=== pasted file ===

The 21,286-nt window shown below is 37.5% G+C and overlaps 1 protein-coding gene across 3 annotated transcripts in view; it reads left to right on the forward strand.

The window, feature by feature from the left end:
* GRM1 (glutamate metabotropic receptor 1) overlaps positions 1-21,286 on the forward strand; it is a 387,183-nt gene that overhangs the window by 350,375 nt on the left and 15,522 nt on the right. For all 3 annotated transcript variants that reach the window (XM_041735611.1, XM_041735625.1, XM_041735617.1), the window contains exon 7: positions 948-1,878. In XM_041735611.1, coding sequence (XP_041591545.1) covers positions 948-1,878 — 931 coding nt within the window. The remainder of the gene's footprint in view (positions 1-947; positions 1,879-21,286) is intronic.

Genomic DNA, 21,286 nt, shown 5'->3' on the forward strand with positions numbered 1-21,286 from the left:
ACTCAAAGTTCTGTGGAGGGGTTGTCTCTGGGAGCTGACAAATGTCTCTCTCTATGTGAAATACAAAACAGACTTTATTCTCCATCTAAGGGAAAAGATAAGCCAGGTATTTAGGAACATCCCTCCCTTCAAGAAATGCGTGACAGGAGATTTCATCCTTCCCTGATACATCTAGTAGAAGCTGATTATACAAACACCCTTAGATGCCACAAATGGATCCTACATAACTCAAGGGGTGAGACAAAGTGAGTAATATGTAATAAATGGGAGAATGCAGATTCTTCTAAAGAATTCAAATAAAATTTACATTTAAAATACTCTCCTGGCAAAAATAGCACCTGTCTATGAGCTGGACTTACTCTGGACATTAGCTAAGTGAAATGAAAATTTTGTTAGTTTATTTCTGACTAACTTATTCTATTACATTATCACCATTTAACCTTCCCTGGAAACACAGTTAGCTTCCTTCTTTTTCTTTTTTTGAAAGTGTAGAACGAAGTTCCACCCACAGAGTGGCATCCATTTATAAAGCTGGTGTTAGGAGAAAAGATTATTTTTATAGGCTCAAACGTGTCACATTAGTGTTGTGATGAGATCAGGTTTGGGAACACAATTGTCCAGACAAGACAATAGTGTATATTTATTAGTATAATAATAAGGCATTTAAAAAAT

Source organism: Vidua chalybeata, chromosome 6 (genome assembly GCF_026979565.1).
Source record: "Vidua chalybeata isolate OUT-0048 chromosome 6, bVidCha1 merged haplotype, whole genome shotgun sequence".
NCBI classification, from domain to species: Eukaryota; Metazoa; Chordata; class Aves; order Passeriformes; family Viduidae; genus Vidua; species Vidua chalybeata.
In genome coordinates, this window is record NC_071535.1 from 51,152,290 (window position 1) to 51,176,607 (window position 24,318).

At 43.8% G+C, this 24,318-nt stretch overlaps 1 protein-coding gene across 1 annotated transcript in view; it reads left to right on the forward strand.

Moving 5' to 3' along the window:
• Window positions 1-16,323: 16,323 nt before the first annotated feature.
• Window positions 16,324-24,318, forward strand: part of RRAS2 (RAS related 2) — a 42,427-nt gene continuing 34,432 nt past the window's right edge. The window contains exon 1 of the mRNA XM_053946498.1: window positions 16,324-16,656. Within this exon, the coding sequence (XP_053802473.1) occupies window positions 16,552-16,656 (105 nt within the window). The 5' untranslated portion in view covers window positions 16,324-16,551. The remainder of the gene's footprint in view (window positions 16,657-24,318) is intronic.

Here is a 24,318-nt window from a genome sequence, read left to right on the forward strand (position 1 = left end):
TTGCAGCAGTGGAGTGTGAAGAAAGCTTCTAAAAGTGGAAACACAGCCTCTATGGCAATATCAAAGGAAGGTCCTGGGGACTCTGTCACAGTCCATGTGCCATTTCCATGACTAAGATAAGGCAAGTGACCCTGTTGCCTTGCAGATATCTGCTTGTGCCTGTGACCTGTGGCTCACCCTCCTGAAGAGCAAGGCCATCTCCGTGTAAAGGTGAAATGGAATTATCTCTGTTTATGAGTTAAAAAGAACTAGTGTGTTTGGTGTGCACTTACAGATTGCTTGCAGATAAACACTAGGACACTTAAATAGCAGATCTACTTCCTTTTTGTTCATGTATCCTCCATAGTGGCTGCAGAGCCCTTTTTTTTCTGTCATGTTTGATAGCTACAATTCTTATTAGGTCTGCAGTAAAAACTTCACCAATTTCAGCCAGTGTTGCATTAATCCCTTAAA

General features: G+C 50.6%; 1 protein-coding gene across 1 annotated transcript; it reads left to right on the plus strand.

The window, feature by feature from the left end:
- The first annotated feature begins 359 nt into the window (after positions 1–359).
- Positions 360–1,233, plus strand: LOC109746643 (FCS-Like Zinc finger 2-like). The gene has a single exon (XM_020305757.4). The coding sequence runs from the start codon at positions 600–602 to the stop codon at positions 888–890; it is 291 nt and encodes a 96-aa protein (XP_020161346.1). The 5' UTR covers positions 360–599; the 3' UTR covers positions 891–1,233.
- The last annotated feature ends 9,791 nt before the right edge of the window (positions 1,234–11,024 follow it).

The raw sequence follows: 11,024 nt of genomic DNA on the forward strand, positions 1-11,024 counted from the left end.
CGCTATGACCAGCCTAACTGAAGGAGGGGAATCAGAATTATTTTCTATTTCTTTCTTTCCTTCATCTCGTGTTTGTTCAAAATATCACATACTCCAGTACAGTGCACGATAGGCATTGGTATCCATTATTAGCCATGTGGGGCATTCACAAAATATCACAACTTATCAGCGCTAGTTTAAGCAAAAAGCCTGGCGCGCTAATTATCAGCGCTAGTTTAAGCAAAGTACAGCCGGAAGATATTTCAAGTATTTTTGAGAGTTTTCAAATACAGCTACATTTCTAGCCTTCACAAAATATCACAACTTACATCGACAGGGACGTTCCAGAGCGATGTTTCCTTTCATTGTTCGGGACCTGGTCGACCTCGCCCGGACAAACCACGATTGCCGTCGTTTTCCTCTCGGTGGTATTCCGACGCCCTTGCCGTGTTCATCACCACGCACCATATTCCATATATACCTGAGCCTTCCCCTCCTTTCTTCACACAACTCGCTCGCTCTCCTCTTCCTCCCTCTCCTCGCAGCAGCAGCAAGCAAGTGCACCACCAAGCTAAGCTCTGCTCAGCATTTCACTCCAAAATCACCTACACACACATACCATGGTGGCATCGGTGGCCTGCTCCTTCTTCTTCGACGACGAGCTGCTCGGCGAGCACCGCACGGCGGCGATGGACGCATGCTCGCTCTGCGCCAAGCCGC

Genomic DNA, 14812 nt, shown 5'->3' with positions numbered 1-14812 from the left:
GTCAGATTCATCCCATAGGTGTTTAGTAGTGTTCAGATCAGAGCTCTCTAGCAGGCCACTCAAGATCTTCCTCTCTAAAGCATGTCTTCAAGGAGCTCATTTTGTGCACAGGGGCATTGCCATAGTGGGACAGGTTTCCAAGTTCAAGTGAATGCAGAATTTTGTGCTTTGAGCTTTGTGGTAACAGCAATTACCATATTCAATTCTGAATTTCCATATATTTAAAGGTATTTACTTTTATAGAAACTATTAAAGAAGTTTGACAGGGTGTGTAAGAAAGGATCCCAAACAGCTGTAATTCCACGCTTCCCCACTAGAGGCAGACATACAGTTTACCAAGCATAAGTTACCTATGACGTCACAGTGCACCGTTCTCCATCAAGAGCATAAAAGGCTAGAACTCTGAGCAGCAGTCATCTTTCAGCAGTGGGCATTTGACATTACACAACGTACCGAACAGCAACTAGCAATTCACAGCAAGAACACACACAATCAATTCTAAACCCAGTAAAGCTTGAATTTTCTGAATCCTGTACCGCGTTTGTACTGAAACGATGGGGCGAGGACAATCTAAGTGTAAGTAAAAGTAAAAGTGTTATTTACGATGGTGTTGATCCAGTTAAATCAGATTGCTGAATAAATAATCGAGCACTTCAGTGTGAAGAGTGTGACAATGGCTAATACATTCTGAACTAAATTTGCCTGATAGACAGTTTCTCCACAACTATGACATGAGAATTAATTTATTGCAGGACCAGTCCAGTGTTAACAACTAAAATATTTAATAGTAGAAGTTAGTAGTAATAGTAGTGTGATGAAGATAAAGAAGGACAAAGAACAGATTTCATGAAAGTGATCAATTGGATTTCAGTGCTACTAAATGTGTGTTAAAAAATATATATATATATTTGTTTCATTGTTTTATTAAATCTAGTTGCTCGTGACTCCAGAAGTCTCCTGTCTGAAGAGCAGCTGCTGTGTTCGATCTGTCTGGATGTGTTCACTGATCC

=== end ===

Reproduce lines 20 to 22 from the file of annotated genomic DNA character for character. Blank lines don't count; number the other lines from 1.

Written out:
- The last annotated feature ends 9,791 nt before the right edge of the window (positions 1,234–11,024 follow it).

The raw sequence follows: 11,024 nt of genomic DNA on the forward strand, positions 1-11,024 counted from the left end.
CGCTATGACCAGCCTAACTGAAGGAGGGGAATCAGAATTATTTTCTATTTCTTTCTTTCCTTCATCTCGTGTTTGTTCAAAATATCACATACTCCAGTACAGTGCACGATAGGCATTGGTATCCATTATTAGCCATGTGGGGCATTCACAAAATATCACAACTTATCAGCGCTAGTTTAAGCAAAAAGCCTGGCGCGCTAATTATCAGCGCTAGTTTAAGCAAAGTACAGCCGGAAGATATTTCAAGTATTTTTGAGAGTTTTCAAATACAGCTACATTTCTAGCCTTCACAAAATATCACAACTTACATCGACAGGGACGTTCCAGAGCGATGTTTCCTTTCATTGTTCGGGACCTGGTCGACCTCGCCCGGACAAACCACGATTGCCGTCGTTTTCCTCTCGGTGGTATTCCGACGCCCTTGCCGTGTTCATCACCACGCACCATATTCCATATATACCTGAGCCTTCCCCTCCTTTCTTCACACAACTCGCTCGCTCTCCTCTTCCTCCCTCTCCTCGCAGCAGCAGCAAGCAAGTGCACCACCAAGCTAAGCTCTGCTCAGCATTTCACTCCAAAATCACCTACACACACATACCATGGTGGCATCGGTGGCCTGCTCCTTCTTCTTCGACGACGAGCTGCTCGGCGAGCACCGCACGGCGGCGATGGACGCATGCTCGCTCTGCGCCAAGCCGC